The Economic Research Service (ERS) reports that retail food prices, on average have been flat so far in 2012. The food-at-home Consumer Price Index (CPI) was unchanged from January to August 2012, with deflationary pressure due to unusually low fruit and vegetable prices as well as decreased prices for fluid milk and pork. Alternatively, prices for beef and veal, poultry, and fats and oils have increased thus far in 2012.
ERS also says that the ongoing, severe drought in the Midwest is affecting prices for corn and soybeans as well as other field crops, which should, in turn, increase retail food prices. The effect of the drought on food prices will be estimated once it is known how severe the drought has been and how much of the corn crop has been destroyed. However, the transmission of commodity price changes into retail prices typically takes several months to occur, and most of the impact of the drought is expected to be realized in 2013. Any effect on retail prices would likely begin to appear on supermarket shelves in the Fall of 2012.
Based on these conditions, ERS's inflation forecast for both all food and food-at-home (grocery store) prices in 2012 remains unchanged at 2.5% to 3.5%. Looking ahead to 2013, inflation is expected to remain strong for most animal-based food products due to higher feed prices. Furthermore, inflation should be above the historical average for food categories such as cereals and bakery products as well as other foods. The full extent of the drought and its effects on commodity prices are as yet unknown.
The CPI for all food increased 0.2% from July to August, was unchanged from June to July, and is now 2% above the August 2011 level. The food-at-home CPI rose 0.2% in August and is up 1.5% from last August, while the food-away-from-home (restaurant) index increased 0.3% in August and is up 2.8% from last August. The all-items CPI was up 0.6% in August and is 1.7% above the August 2011 level. The year-over-year increase in the food-at-home CPI has fallen each month so far in 2012, indicating that food price inflation has slowed down since 2011 and that the impact of the drought has yet to materialize in retail food prices.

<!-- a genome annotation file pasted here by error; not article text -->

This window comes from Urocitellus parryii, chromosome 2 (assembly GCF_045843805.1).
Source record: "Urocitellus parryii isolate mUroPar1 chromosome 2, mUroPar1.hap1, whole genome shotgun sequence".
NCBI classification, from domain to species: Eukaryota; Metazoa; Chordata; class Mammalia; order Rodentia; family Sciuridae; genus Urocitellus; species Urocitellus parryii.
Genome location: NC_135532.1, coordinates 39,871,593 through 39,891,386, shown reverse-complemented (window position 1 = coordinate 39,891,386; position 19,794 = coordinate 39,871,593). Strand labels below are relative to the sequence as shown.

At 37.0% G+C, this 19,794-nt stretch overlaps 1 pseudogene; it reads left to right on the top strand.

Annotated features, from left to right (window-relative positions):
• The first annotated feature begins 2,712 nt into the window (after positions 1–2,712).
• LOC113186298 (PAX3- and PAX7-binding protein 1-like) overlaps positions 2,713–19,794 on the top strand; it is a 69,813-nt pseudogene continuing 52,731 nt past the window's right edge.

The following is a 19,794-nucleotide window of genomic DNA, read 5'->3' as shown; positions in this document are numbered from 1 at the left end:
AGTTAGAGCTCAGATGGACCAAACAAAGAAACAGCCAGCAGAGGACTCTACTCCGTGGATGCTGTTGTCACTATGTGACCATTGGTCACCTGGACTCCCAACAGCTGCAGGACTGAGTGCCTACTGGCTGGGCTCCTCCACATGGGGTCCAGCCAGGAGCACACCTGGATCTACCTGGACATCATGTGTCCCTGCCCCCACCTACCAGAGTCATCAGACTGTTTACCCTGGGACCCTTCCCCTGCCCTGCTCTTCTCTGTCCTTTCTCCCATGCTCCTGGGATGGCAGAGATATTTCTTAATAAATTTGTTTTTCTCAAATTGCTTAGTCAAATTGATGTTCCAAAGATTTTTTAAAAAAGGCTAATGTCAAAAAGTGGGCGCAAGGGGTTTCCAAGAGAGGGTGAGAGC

Following are some more details on the possible impacts of the drought:
- Beef, pork, poultry, and dairy (fluid milk): The earliest increases in retail prices would appear within 2 months in 2012 and into 2013. In the short term, drought conditions may lead to herd culling in response to higher feed costs and short term increases in the meat supply, decreasing prices for some meat products. That trend would reverse in time after product supplies shrink.
- Packaged and processed foods (cereal, corn flour, etc.): The full effect of the increase in corn prices for packaged and processed foods will likely take 10 to 12 months to move through to retail food prices.
- Retail prices: Historically, if the farm price of corn increases 50 percent, then retail food prices (measured by the Consumer Price Index, CPI) will increase by 0.5 to 1 percent. More generally, as an overall commodity price index increases, about 14 to 15 percent of that increase is passed on to retail prices for products that use that commodity as an ingredient. For most foods, it is too soon for higher commodity prices to affect retail prices. Food-at-home prices have not increased from January to August, reflecting a decline in overall inflation since last year. However, egg prices have risen markedly since July, and beef prices have fallen moderately. Both of these movements are in line with expectations.
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